In his 1952 short story, “The Martian Way,” science fiction legend Isaac Asimov imagined a future where settlers of the red planet, cut off from Earth’s water supply by an oppressive government, travel to the rings of Saturn to get their hands on precious ice.
As with any sci-fi written more than six decades ago, there are plenty of details we now know are inaccurate, and for a long time it looked like Asimov had erred when his settlers considered all their watery options. Vesta, the second-largest object in the asteroid belt between Mars and Jupiter, is described in the story as “a two-hundred-mile-diameter asteroid that’s hardly more than a chunk of ice,” very different from the arid space rock astronomers long took it to be.
Now, thanks to the latest round of results from NASA’s Dawn mission, we have learned Asimov was right about Vesta all along. As researchers at the University of Southern California write in Tuesday’s Nature Communications, the probe discovered unusually large smooth regions on the otherwise craggy asteroids. The researchers linked these with higher hydrogen concentrations, which in turn strongly suggest the presence of ground ice on Vesta.
“It was believed to be a dry body,” NASA researcher Essam Heggy, Ph.D. tells Inverse, saying previous evidence for water on Vesta had, at best, been ambiguous. Dawn’s findings erase those ambiguities. It’s just the latest of many findings in recent years showing that water and ice are damn near everywhere in the solar system, adding Vesta to a list that already includes Mars, the moons Europa and Enceladus, and its fellow asteroid Ceres.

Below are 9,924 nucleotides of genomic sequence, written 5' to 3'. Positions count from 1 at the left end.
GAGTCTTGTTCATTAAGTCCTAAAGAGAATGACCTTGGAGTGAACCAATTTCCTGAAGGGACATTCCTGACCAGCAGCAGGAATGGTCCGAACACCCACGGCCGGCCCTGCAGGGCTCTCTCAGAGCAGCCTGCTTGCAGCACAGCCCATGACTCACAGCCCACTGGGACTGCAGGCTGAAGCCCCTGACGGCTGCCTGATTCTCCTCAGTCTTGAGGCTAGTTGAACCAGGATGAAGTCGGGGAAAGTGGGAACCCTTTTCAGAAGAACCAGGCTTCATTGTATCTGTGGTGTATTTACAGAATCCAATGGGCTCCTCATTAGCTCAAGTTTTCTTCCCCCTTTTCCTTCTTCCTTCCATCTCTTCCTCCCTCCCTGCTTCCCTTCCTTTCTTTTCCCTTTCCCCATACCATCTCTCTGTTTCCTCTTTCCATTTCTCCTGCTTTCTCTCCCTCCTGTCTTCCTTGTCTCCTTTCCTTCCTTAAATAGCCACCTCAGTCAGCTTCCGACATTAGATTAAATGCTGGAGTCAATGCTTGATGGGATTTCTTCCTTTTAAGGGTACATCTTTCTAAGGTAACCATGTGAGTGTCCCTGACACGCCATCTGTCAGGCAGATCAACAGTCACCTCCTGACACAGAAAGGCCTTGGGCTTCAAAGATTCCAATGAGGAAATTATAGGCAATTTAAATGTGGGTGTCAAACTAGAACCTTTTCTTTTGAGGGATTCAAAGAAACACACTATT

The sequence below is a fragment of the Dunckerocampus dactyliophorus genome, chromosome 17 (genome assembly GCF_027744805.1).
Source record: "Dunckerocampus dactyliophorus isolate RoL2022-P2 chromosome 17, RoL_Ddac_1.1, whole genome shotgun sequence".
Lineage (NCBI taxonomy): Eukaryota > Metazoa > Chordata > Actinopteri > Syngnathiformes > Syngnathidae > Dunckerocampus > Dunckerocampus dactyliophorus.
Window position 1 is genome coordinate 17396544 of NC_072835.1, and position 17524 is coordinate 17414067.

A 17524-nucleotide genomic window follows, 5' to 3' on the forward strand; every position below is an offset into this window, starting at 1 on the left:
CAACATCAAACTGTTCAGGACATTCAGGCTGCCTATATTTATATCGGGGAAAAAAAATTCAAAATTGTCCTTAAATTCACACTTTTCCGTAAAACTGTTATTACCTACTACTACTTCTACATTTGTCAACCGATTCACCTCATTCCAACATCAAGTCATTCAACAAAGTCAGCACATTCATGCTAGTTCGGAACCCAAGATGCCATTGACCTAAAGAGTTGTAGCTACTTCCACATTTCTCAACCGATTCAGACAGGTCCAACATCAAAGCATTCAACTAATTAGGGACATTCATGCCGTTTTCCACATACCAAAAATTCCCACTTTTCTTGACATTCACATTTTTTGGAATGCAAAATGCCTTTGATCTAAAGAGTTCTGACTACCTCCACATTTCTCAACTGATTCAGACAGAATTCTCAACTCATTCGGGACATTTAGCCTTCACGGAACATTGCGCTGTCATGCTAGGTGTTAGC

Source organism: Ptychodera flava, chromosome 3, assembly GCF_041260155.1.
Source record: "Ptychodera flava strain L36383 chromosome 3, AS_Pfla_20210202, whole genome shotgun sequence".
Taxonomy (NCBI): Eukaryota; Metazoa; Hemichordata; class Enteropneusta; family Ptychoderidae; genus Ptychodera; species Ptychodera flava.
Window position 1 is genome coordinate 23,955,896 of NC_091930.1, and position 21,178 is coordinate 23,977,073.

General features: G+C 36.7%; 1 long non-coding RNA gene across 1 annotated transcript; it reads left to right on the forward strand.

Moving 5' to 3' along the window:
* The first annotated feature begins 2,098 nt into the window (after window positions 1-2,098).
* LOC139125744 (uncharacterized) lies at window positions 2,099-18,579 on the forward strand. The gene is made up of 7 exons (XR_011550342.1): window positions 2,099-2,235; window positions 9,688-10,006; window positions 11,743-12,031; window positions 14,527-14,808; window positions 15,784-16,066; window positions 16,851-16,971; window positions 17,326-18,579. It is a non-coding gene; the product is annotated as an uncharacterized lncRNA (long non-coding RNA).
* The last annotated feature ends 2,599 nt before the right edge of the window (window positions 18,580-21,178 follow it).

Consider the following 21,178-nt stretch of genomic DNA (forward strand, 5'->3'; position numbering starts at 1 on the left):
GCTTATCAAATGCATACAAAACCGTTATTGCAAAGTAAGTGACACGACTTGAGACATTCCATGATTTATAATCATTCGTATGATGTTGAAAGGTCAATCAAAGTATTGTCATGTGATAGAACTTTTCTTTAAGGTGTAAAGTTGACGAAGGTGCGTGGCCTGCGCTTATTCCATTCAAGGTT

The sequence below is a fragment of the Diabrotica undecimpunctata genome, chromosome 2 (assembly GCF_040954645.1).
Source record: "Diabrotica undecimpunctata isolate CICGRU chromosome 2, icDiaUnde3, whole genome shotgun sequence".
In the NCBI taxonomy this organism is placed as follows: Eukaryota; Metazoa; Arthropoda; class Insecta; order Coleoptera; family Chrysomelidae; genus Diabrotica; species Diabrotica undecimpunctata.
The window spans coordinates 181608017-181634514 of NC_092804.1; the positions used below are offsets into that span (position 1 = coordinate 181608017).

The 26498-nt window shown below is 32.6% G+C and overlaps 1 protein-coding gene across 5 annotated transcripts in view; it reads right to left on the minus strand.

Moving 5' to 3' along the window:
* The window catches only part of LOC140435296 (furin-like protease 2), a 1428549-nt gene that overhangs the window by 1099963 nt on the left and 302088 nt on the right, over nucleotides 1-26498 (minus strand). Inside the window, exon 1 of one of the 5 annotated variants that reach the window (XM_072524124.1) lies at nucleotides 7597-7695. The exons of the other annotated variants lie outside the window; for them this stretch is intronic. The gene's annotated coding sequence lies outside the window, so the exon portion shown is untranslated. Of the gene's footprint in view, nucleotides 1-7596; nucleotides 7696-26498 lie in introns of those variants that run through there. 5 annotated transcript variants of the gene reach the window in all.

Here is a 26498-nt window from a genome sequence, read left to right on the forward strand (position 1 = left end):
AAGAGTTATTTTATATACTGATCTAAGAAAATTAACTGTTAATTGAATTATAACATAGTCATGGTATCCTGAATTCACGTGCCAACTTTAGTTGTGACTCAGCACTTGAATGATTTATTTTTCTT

“The more we search, the more we find ice and water in the solar system,” says Heggy, “and the more we realize water is not unique to our planet.”
The presence of ice in the asteroid belt is especially intriguing, as collisions between asteroids can knock them out of their orbits and send them hurtling elsewhere in the solar system. Heggy says comets are already known to be a major transporter of water molecules through the solar systems. Asteroids might well have also played a role in distributing water, though he says it’s too early to speculate on what role they might have played in shaping Earth’s supply of water in the primordial solar system.
NASA’s Dawn spacecraft visited Vesta in 2011-12, and it has since moved on to Ceres. Even half a decade later, researchers are able to pull new observations from the Dawn data that would be impossible to replicate here on Earth.
“There are Earth-based radar observations of the asteroid system, but the Dawn spacecraft was able to explore the roughness on the surface of Vesta at much better resolution than we could do from the Earth,” says Heggy. “And that’s how we were able to distinguish the presence of large, smooth areas on the surface of Vesta.”
Beyond hinting at the presence of water on yet another body in the solar system, having this more precise understanding of Vesta’s surface means it’s even more possible for NASA to plan out a potential future landing on the asteroid. There might not be the same need for water that drove the explorers of “The Martian Way” to consider a trip to the icy asteroid, but this latest data suggests Vesta is very much worth seeing up close.
If you liked this article, check out this video on light pollution in space.